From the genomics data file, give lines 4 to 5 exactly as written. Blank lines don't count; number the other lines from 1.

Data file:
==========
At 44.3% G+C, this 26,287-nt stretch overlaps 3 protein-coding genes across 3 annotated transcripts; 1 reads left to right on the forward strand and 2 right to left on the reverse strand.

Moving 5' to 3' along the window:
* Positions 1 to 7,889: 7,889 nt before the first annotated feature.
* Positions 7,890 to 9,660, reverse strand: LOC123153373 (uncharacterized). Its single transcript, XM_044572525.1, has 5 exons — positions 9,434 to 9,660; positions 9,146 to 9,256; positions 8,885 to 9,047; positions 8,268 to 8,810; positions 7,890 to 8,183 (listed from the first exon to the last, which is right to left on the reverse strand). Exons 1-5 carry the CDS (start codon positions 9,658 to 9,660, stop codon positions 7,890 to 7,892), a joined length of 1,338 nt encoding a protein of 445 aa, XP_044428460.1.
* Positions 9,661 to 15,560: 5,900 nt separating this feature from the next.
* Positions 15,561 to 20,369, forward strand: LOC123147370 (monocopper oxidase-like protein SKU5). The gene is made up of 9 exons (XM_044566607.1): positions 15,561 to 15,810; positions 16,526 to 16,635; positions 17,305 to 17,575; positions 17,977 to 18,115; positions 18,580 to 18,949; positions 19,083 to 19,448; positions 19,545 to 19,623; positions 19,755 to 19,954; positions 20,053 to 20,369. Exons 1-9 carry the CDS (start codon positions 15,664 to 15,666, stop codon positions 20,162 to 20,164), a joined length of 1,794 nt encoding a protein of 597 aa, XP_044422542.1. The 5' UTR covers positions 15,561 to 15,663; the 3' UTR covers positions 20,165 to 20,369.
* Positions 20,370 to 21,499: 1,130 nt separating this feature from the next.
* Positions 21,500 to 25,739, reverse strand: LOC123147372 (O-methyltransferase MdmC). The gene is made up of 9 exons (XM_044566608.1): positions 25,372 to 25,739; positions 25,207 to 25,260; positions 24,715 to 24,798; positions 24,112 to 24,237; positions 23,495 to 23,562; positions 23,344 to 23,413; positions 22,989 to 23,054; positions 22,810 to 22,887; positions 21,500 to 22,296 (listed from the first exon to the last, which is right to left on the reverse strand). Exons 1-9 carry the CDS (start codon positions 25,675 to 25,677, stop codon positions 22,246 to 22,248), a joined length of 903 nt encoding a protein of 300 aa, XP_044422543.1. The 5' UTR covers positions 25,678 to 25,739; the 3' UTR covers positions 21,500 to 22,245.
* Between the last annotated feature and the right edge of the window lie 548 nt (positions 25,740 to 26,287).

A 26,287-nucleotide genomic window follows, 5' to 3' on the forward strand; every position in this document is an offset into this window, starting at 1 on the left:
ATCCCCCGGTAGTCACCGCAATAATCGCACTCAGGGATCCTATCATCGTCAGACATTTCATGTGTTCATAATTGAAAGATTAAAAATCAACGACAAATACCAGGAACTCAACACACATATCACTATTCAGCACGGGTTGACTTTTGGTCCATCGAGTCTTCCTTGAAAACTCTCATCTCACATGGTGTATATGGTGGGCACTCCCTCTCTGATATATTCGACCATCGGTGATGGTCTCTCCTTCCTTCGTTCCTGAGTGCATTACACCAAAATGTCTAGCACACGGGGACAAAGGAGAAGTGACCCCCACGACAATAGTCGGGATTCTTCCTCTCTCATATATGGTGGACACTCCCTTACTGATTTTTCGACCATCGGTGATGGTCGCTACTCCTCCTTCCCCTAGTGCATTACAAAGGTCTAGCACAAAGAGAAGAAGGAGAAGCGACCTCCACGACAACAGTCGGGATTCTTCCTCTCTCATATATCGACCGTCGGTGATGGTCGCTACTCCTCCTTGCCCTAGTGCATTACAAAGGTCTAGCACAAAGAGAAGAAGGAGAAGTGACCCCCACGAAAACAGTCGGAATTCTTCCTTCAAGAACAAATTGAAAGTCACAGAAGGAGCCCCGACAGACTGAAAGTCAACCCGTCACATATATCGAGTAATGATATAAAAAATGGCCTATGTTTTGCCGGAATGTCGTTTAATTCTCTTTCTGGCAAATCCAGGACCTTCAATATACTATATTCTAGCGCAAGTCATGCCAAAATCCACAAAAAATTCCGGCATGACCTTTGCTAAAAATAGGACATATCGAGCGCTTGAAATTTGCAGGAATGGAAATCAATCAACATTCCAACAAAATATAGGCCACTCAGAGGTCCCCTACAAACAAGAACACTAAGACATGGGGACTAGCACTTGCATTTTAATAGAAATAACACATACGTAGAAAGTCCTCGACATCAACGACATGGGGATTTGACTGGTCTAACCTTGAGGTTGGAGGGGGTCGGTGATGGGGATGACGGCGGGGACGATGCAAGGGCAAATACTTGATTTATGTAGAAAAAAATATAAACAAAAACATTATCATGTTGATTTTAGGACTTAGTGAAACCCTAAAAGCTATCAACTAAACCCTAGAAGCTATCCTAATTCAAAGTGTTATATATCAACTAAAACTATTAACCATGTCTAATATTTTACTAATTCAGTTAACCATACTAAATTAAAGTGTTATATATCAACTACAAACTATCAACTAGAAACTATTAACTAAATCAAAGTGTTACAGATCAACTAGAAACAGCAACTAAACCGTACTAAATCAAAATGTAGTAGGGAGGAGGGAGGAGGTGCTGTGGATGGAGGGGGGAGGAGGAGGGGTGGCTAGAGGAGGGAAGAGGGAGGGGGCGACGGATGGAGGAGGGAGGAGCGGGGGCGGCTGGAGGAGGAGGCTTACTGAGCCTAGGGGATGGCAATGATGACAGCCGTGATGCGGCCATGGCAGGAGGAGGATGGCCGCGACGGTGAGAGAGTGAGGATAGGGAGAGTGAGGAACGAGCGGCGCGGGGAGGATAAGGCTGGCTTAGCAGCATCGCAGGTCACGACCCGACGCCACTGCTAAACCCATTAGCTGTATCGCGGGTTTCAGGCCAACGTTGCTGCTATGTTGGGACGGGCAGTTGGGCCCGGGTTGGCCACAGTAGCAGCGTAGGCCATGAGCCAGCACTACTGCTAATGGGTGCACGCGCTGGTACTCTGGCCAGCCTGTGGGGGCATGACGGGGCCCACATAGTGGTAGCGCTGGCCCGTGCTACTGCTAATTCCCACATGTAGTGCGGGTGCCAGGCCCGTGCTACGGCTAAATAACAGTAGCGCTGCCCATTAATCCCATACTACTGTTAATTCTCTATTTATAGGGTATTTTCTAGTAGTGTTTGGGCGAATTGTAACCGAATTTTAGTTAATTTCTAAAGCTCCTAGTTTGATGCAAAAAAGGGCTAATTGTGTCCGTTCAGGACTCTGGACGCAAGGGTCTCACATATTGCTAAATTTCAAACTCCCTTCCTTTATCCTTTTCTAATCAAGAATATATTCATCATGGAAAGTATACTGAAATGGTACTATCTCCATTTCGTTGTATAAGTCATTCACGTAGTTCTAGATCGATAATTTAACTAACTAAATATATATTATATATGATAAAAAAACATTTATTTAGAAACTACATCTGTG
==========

* Positions 7,890 to 9,660, reverse strand: LOC123153373 (uncharacterized). Its single transcript, XM_044572525.1, has 5 exons — positions 9,434 to 9,660; positions 9,146 to 9,256; positions 8,885 to 9,047; positions 8,268 to 8,810; positions 7,890 to 8,183 (listed from the first exon to the last, which is right to left on the reverse strand). Exons 1-5 carry the CDS (start codon positions 9,658 to 9,660, stop codon positions 7,890 to 7,892), a joined length of 1,338 nt encoding a protein of 445 aa, XP_044428460.1.
* Positions 9,661 to 15,560: 5,900 nt separating this feature from the next.